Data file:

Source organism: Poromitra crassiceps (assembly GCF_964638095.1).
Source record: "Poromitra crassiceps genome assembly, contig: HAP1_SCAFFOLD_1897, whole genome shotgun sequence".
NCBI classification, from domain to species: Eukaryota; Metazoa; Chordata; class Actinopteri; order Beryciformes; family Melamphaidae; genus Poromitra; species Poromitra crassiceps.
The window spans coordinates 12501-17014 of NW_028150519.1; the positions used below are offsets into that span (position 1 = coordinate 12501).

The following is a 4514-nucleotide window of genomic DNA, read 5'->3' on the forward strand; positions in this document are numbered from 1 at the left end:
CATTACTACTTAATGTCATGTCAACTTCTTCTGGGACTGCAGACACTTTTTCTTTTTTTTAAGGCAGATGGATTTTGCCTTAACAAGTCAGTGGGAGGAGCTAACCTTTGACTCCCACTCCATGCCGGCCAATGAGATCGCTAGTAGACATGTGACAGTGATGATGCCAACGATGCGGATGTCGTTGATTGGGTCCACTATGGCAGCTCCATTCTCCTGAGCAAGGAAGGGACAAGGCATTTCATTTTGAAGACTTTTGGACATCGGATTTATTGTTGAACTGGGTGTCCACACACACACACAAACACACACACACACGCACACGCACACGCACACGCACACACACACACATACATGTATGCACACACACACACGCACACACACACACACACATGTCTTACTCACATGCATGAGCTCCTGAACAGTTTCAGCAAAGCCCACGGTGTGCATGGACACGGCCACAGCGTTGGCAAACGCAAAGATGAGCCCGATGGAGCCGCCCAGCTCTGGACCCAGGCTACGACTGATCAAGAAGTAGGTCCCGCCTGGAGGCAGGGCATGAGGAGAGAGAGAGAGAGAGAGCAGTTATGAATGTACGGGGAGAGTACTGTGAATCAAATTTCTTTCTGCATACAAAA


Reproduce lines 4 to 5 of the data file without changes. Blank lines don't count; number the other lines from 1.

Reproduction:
The window spans coordinates 12501-17014 of NW_028150519.1; the positions used below are offsets into that span (position 1 = coordinate 12501).

The following is a 4514-nucleotide window of genomic DNA, read 5'->3' on the forward strand; positions in this document are numbered from 1 at the left end: